The Kankakee County Soil and Water Conservation District exists to provide information and services regarding the conservation, development and management of the land and water. Working closely with the United States Department of Agriculture and Natural Resources Conservation Service , they help residents implement practices that conserve soil, water and other natural resources.
“We show the public a better way to manage natural resources,” said Emilie Janes, KCSWCD resource conservationist. To further their mission, the KCSWCD offers programs and services to those in the farming and the agriculture industries.
Partners for Conservation Cost Share
The KCSWCD receives funds from the Illinois Department of Agriculture for the Partners for Conservation Cost Share program to administer the cost-share, manage contracts and assist farmers with their conservation practices and projects. Practices include cover crops, decommissioning and strip tillage.
This year, cover crops have been the district’s main focus. Cover crops protect and build the soil in the off-season, stated Janes. Cover crops also protect the soil from wind erosion, prevents soil runoff, assists with weed suppression, helps seek out and sequester nitrogen to return to the next cash crop and builds soil health, Janes added.
“It’s important farmers make sure something is in the field,” said Dakota Behrends, agriculture outreach coordinator.
Behrends noted that this year, 18 farmers are participating in the Partners for Conservation Cost Share program, planting radishes, oats, sorghum and clover as cover crops.
This year, the KCSWCD has helped establish upwards of 1,000 acres of cover crops through the program. The district anticipates the release of additional cost share money for fiscal year 2020 for more farmers to participate.
Partners for Conservation Cost Share funds are also used to promote strip tillage, a reduced tillage practice where farmers till narrow strips between rows, leaving residue between strips to protect the soil.
“Strip tillage merges the soil health and conservation benefits of no-till while preserving the soil warming perks of conventional tillage,” said Janes.
Behrends added, “Strip tillage helps keep microbiological life underground, reduces erosion and nutrient runoff and builds soil health.”
The Partners for Conservation Cost Share program also provides funding for farmers to seal abandoned wells to protect the ground water from pollutants.
Saving Tomorrow’s Agriculture Resources
Saving Tomorrow’s Agriculture Resources (STAR), a simple, free and confidential tool, assists farm operators and land owners evaluate their nutrient and soil loss management practices on individual fields, stated Janes. The ultimate goal of this program is to meet the goals of the Illinois Nutrient Loss Reduction Strategy (NLRS). The STAR program was developed by the Champaign County Soil and Water Conservation District and was adopted by soil and water conservation district’s through Illinois.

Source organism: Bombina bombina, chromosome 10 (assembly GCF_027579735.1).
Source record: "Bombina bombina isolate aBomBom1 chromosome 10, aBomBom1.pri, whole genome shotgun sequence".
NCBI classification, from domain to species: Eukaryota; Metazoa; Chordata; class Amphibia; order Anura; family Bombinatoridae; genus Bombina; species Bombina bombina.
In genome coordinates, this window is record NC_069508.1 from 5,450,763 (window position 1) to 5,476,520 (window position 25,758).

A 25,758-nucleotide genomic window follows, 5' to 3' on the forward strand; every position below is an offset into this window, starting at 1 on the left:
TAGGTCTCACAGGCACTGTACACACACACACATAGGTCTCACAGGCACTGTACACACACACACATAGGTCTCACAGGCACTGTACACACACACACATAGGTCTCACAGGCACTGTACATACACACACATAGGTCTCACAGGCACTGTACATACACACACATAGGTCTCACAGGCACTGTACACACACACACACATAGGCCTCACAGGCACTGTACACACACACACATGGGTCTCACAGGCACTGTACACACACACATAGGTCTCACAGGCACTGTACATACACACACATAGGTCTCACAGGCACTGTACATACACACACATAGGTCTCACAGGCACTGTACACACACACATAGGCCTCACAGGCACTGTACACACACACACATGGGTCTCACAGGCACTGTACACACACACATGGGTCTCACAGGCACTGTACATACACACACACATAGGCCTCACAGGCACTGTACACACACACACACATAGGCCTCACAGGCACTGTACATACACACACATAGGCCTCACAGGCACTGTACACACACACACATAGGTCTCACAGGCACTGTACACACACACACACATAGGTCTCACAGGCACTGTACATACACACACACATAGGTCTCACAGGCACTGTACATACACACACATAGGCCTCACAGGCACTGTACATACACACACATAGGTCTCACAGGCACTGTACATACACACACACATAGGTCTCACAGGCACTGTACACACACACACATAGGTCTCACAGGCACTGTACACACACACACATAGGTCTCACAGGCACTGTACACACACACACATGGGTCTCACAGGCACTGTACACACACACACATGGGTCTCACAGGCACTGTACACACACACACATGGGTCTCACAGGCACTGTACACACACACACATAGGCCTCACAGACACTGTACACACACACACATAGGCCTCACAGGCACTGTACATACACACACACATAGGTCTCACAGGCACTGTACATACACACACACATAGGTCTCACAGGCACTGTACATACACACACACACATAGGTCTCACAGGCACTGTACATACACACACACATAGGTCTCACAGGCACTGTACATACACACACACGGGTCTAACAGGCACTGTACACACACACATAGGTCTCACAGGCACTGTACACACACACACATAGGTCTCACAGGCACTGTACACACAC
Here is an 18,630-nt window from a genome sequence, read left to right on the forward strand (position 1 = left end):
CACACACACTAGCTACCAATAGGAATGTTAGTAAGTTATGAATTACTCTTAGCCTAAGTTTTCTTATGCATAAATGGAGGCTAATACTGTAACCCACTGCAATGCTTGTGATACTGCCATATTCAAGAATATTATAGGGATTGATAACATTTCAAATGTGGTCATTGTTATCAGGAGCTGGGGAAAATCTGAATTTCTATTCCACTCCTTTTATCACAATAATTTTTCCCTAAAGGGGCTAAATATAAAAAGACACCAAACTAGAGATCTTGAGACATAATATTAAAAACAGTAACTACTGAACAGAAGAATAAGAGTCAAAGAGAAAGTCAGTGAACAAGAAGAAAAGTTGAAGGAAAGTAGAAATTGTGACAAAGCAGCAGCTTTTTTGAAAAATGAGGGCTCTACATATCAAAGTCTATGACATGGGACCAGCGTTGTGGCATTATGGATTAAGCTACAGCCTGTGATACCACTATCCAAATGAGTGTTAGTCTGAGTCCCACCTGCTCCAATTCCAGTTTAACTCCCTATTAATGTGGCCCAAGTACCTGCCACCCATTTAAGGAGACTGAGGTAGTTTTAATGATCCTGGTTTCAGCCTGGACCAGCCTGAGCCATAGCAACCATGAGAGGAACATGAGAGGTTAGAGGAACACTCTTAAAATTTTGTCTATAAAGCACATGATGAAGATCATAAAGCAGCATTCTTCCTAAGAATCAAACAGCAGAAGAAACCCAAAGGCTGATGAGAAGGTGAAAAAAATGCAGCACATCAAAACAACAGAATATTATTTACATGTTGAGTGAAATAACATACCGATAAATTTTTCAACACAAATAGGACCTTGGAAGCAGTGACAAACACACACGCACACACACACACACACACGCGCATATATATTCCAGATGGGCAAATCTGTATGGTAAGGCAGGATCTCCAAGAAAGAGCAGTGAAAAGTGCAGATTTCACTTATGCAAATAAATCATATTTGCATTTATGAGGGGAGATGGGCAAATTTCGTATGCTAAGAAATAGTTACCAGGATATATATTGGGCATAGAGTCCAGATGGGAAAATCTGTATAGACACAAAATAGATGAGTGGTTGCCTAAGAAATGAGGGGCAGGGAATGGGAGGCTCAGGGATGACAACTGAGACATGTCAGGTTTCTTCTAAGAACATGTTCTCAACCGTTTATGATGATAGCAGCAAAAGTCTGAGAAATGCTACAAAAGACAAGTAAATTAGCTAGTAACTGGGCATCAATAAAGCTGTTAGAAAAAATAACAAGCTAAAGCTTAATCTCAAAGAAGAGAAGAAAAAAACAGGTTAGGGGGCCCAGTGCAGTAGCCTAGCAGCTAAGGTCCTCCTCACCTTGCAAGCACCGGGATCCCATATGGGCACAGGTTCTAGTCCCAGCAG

The STAR evaluation program assigns points for each cropping, tillage, nutrient application and soil conservation activity used on individual fields. Points are tallied and the field is assigned a one to five star rating.
“The STAR program helps farmers assess their nutrient and soil loss management practices on individual fields and identify areas to improve,” said Janes. “It assists producers in obtaining documentation to support potential water quality issues and shows strides toward meeting the goals of Illinois’ nutrient loss reduction strategy as well as obtain potential market incentives for sustainable cropping practices.”
“It’s a great way to measure sustainability,” said Behrends who noted that area farmers are already participating in the program.
Fall Cover for Spring Savings
This year, the Illinois Department of Agriculture adopted and implemented a crop insurance reward program for cover crops, Fall Covers for Spring Savings: Crop Insurance Reward Pilot Program.
Through the program, farmers can receive a $5 per acre insurance rebate for each acre of cover crops planted. Cover crops must be planted by Dec. 15, the same date online applications can be filled out.
Locally, the KCSWCD will host a workshop mid-December to help farmers sign-up and fill out the paperwork.
Urban conservation outreach
While the KCSWCD has several program that assist the agriculture community, they also provide urban conservation and outreach in the community.
Education is an important component to the district and they strive to provide the public with information, outreach and resources regarding the conservation of natural resources.
This year, the KCSWCD began a conservation kits for education program. Kits containing information regarding soil health, water quality, insects and native plants are available for teachers to use in the classroom. In addition, KCSWCD employees visit classroom and provide information and presentations on natural resources and local conservation issues.